Thanks for the letter, Ken, and don't be such a stranger to our Wednesday get together. Alexandra has a birthday coming up soon so wish her a premature "Happy 10th Birthday" from the old guy in South Africa.

If you have a favorite McKuen song or poem you'd like to share, drop me a line at ken@mckuen.com and I'll make sure it's featured here one Wednesday.

                                        - Ken, Johannesburg, April 4

Summer concert just announced! Details can be obtained via the link below:

Rod McKuen Concerts & Appearances

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notable birthdays Maya Angelou o Bea Benaderet o Elmer Bernstein o Dorothea Dix o Robert Downey Jr. o David Gavurin o Jamiann Jardinami o  
Christine Lahti
o Rosemary Lane o Frances Langford o Hugh Masekela o Arthur Murray o Craig T. Nelson o Michael Parks o Anthony Perkins o Robert E. Sherwood o John Cameron Swayze o Ernie Terrell o Muddy Waters
Rod's random thoughts Without some "think time" we relinquish our quest for knowledge to others and are forced to accept their opinions as our own.

Several men have proven that any man can grow up and become President - some of those same men have also shown us that not every man elected to the office is capable of being President.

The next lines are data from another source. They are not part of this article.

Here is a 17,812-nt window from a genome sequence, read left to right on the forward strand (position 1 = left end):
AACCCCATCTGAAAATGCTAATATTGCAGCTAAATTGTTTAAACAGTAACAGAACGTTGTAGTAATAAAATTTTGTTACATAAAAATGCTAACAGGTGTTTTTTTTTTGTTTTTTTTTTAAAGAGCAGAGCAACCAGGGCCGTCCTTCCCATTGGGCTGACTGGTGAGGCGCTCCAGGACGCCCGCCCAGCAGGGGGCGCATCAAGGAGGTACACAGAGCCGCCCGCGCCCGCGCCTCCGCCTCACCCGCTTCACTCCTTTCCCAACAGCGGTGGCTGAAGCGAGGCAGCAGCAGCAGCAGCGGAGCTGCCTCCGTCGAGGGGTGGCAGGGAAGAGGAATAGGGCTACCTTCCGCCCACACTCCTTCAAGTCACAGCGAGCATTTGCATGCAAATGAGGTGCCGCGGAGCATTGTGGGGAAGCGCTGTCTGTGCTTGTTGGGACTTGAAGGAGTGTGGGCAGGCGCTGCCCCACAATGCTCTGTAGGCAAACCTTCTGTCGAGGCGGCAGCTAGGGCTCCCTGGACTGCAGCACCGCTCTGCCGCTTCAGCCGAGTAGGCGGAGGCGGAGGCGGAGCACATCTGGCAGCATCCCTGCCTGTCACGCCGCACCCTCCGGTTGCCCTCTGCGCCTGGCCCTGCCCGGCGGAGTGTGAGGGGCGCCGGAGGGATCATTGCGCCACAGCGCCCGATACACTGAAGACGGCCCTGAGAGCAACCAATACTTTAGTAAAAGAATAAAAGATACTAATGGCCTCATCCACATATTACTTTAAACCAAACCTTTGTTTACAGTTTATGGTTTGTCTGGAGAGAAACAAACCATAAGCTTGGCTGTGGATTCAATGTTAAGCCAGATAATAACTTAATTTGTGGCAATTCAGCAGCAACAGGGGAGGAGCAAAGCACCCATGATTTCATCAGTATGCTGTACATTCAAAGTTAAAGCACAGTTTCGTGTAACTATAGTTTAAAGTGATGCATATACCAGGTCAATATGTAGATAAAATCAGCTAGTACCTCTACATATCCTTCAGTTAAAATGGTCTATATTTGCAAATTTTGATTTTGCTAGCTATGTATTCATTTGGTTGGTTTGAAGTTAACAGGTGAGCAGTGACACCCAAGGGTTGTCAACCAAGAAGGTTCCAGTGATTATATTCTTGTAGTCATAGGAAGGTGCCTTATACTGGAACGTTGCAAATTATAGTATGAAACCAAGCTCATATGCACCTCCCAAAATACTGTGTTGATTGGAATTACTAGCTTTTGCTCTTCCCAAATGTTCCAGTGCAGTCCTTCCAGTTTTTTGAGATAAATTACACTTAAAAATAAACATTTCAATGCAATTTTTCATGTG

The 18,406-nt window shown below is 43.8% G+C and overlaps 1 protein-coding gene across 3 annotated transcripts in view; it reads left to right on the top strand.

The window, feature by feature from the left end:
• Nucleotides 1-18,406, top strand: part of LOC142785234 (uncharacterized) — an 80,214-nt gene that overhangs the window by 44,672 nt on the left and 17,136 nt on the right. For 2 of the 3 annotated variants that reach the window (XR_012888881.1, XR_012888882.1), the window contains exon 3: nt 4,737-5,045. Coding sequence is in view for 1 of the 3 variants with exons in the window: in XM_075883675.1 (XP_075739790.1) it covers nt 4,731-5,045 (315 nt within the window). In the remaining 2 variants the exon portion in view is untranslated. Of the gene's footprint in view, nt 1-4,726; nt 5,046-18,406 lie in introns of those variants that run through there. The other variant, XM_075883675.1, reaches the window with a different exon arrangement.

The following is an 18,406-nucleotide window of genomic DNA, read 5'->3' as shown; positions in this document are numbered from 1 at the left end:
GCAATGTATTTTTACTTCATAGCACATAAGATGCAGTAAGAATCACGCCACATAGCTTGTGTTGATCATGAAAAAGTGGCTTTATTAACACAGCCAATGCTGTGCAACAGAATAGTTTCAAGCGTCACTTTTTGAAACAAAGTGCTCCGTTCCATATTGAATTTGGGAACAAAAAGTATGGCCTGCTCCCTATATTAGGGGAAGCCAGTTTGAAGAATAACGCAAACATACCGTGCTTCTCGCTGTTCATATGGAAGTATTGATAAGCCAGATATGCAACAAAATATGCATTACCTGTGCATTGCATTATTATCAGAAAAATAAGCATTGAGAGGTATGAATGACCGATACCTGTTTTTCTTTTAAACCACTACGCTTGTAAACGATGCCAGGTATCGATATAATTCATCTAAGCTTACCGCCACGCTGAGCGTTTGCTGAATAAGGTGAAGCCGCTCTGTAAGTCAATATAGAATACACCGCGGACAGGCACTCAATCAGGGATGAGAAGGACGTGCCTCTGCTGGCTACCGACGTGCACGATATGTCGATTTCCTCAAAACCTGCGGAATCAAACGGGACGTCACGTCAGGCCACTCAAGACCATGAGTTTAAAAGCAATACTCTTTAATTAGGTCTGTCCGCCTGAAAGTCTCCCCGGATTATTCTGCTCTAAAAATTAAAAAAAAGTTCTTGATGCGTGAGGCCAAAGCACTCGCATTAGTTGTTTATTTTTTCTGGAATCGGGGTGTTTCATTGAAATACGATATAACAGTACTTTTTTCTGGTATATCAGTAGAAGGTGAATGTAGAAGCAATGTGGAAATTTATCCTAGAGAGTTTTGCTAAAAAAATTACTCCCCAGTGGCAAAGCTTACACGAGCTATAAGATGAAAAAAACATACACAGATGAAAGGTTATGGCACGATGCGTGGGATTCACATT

In making up a bed of love, be sure to leave the cushions loose.


In the port of Amsterdam
where the wild seagulls fly
there's a sailor who stands
looking out past the sky.
And the arch of his back
and the thrust of his hip
are as strong and as proud
as the prow of a ship.

In the port of Amsterdam
there's a sailor who's face
is as withered and cracked
as a cobblestone street.
And another who's face
is as fair as the Christ
who visits the sailors
that rot in the deep.

In the port of Amsterdam
there are sailors in pairs
who's only adventures 
are climbing up stairs.
Just climbing up stairs
and descending again
in houses and hotels
from China to Maine.

In the port of Amsterdam
there's a sailor I'm told
who at twenty six years
looks withered and old.
In the bellies of whores
they've spilled out their youth
on the long run to nowhere
is search of the truth.

In the port of Amsterdam
there's a one legged man
who used to go sailing
but no longer can.
And his tales of the sea
grow wilder each year
as his guts sail along
on a belly of beer.

He yells to the sailor
who's sitting alone
for a bottle of beer 
I'd follow you home.
And we'd find us some women
who smell like the sea
a blond one for you
and a black one for me.

In the port of Amsterdam
I've stood in the dawn
as accordions died
and the daylight came on.
I've seen the blank faces
of sailor's go by
empty and wide
like the wide open sky.

And I've cried to the God
wherever He'd be
who invites the young men
to follow the sea.
Then leaves them alone
like a hollowed out shell
condemned to burn up
on the sea shores of Hell.

In the port of Amsterdam
In the port of Amsterdam
In the port of Amsterdam
In the port of Amsterdam

God Damn Amsterdam.

          - from the album "Sold Out - Rod McKuen at Carnegie Hall", 1969

1969, 1970, 1986, 2001 by Stanyan Music Group & Rod McKuen. All Rights Reserved
Birthday research by Wade Alexander o Poetry from the collection of Jay Hagan o Coordinated by Melinda Smith